Reducing your monthly expenses can significantly shrink the size of the nest egg needed to cover your needs. We will calculate your retirement plan based on your current spending, but I would not suggest basing your finish line on a hypothetical budget. Start making those changes today to make sure that they are really going to work and then we can readjust your plan. 

7 Ways for Women to Not Outlive Their Money

Once a month, my brass quintet goes to a retirement home/nursing home and plays a concert for the residents. Over the past 15 years, I’ve visited more than 100 locations in Dallas. They run the gamut from Ritz-Carlton levels of luxury to places that, well, aren’t very nice and don’t smell so great.

What all these places do have in common is this: 75 to 80 percent of their residents are women. Women outlive men, and in many marriages, the husband is older. Wives are outliving their husbands by a substantial number of years. While no one dreams of ending up in a nursing home, living alone at that age is even more lonely, unhealthy, and perilous.

For women who have seen their own mother, aunt, or other relative live to a grand old age, you know that there are many older women who are living in genuine poverty in America today. Husbands, you may not worry about your old age or what happens to you, but certainly you don’t wish to leave your wife in dire financial straits after you are gone.

Longevity risk – the risk of outliving your money – is a primary concern for many women investors. A good plan to address longevity begins decades earlier. Here are some of the best ways to make sure you don’t outlive your money.

1. Delay Social Security benefits. Social Security is guaranteed for life and it is often the only source of guaranteed income that will also keep up with inflation, through Cost of Living Adjustments. By waiting from age 62 to age 70, you will receive a 76% increase in your monthly Social Security benefit. For married couples, there is a survivorship benefit, so if the higher earning spouse can wait until 70, that benefit amount will effectively apply for both lives. Husbands: even if you are in poor health, delaying your SS benefit will provide a higher benefit for your wife if she should outlive you.Read more: Social Security: It Pays to Wait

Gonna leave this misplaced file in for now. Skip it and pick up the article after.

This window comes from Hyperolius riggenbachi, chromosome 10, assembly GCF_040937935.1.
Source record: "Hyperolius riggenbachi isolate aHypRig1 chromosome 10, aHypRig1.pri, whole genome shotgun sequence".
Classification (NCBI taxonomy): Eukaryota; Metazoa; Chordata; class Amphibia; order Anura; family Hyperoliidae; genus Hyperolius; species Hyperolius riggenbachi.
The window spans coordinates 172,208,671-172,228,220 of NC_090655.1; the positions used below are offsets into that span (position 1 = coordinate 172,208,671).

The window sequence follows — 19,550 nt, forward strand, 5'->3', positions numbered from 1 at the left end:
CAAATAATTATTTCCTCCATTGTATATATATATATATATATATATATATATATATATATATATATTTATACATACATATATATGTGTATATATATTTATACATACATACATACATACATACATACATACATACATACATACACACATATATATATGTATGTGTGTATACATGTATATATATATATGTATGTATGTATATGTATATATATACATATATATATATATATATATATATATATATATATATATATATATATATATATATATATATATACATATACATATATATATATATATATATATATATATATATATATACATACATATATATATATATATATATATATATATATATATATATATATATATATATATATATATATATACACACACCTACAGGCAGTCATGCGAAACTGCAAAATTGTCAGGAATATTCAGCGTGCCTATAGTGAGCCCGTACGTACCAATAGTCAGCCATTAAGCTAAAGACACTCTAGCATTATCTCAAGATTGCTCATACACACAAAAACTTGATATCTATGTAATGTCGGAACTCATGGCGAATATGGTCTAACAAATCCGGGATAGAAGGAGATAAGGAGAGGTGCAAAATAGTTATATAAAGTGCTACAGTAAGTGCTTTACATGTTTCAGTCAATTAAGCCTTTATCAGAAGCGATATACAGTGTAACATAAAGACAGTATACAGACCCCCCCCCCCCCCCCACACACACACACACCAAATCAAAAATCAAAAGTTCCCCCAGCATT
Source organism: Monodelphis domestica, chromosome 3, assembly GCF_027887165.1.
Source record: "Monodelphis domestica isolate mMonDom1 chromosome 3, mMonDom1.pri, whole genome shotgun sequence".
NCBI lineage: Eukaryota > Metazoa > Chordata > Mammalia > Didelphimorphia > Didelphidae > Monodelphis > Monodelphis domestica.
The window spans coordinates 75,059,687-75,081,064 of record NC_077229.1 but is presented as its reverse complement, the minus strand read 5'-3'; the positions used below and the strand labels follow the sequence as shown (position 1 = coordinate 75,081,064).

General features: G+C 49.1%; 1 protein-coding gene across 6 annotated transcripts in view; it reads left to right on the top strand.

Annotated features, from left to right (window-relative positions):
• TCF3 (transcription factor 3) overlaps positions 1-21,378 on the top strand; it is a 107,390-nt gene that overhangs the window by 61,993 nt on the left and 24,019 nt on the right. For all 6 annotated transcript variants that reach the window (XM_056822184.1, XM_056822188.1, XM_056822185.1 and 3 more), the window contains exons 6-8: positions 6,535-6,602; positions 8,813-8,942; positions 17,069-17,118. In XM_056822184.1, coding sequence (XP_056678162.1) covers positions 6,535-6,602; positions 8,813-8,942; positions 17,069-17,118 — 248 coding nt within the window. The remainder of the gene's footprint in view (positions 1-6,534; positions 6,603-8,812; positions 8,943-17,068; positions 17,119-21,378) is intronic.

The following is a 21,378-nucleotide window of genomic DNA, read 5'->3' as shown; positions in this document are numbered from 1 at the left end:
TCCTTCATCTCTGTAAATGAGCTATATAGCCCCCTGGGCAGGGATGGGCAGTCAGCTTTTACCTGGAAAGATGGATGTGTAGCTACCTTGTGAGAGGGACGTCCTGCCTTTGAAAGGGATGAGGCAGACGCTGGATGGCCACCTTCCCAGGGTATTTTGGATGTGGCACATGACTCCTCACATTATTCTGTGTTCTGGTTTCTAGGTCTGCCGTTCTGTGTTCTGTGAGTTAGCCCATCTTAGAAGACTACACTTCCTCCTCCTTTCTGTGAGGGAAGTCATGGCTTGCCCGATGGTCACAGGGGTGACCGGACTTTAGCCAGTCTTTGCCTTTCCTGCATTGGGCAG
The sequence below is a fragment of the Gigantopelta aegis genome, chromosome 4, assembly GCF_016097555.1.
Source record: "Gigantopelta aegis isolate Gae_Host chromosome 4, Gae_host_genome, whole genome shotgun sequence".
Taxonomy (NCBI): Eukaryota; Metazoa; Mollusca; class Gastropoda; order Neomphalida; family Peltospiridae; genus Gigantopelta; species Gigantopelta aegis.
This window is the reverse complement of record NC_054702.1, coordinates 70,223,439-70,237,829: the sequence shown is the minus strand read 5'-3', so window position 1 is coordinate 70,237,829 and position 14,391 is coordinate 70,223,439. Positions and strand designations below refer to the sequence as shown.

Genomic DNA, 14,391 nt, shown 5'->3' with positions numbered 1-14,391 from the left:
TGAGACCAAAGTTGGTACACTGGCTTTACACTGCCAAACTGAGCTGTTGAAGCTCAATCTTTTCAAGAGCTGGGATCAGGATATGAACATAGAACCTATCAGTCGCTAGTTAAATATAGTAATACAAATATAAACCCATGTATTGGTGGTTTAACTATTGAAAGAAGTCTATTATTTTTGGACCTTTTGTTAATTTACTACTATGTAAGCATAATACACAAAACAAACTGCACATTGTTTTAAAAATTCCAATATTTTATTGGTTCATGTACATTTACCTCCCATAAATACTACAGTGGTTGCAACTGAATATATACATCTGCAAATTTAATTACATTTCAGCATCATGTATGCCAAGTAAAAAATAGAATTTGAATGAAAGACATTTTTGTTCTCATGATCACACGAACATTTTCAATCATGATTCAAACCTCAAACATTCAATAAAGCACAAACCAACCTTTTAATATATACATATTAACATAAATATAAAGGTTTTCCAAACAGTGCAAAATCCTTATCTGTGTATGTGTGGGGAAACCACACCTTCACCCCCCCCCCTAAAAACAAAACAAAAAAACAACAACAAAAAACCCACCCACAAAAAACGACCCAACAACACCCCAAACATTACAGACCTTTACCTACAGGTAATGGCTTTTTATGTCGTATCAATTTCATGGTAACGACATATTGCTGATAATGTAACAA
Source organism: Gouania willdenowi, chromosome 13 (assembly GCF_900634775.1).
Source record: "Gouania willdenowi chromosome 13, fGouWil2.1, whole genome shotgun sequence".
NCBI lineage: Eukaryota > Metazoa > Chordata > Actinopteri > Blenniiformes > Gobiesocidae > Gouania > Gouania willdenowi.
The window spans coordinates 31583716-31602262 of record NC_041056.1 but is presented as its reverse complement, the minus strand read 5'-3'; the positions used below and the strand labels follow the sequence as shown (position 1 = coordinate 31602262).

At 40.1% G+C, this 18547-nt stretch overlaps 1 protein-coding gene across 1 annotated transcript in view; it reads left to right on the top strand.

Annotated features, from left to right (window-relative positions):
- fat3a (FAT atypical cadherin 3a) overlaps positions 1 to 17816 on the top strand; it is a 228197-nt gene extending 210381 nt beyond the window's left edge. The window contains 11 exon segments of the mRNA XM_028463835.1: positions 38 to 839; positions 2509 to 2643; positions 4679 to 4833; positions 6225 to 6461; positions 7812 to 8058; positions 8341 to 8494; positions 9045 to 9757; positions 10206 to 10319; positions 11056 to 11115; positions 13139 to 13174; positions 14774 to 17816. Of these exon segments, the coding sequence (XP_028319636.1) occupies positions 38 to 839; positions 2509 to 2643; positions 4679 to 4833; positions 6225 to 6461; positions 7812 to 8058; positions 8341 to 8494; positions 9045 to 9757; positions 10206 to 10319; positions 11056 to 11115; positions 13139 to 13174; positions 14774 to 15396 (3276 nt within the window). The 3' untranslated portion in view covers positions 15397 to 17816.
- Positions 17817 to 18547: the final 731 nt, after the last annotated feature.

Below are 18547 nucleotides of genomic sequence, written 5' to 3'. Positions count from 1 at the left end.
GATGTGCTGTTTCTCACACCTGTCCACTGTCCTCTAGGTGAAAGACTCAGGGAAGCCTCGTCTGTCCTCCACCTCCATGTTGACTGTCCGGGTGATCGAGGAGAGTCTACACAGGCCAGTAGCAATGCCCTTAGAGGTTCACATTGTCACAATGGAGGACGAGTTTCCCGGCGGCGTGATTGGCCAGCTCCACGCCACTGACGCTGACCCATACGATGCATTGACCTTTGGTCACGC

2. Buy a Single Premium Immediate Annuity (SPIA) when you retire. This provides lifetime income. The more guaranteed income you have, the less likely you will run out of money to withdraw. While the implied rate of return is not terribly high on a SPIA, you could consider that purchase to be part of your allocation to bonds. Read more: How to Create Your Own Pension

3. Delay retirement until age 70. If you can work a few more years, you can significantly improve your retirement readiness. This gives you more years to save, for your money to grow, and it reduces the number of years you need withdrawals by a significant percentage. Read more: Stop Retiring Early, People!

4. Don’t need your RMDs? Look into a QLAC. A Qualified Longevity Annuity Contract is a deferred annuity that you purchase in your IRA. By delaying benefits (up to age 80), you get to grow your future income stream, while avoiding Required Minimum Distributions.Read more: Longevity Annuity

5. Invest for Growth. If you are 62 and retiring in four years, your time horizon is not four years, you are really investing for 30 or more years. If your goal is to not run out of money and to maintain your purchasing power, putting your nest egg into cash might be the worst possible choice. Being ultra-conservative is placing more importance on short-term volatility avoidance than on the long-term risk of longevity.

6. Don’t blow up your investments. Here’s what we suggest:

  • Don’t buy individual stocks. Don’t chase the hot fad, whether that is today’s star manager, sector or country fund, or cryptocurrency. Don’t get greedy.
  • No private investments. Yes, some are excellent, but the ones that end up being Ponzi schemes also sound excellent. Seniors are targets for fraudsters. (Like radio host Doc Gallagher arrested this month in Dallas for a $20 million Ponzi scheme.)
  • Determine a target asset allocation, such as 60% stocks and 40% bonds (“60/40”), and either stick with it, or follow the Rising Equity Glidepath.
  • Use Index funds or Index ETFs for your equity exposure. Keep it simple.- Get professional advice you can trust.

7. Consider Long-Term Care Insurance. Why would you want that? Today’s LTCI policies also offer home care coverage, which means it might actually be thing which saves you from having to move to an assisted living facility. These policies aren’t cheap: $3,000 to $5,000 a year for a couple at age 60, but if you consider that assisted living would easily be $5,000 a month down the road, it’s a policy more people should be considering. Contact me for more information and we can walk you through the process and offer independent quotes from multiple companies.

There is no magic bullet for longevity risk for women, but a combination of these strategies, along with saving and creating a substantial retirement nest egg, could mean you won’t have to worry about money for the rest of your life. The best time to start planning for your future is today.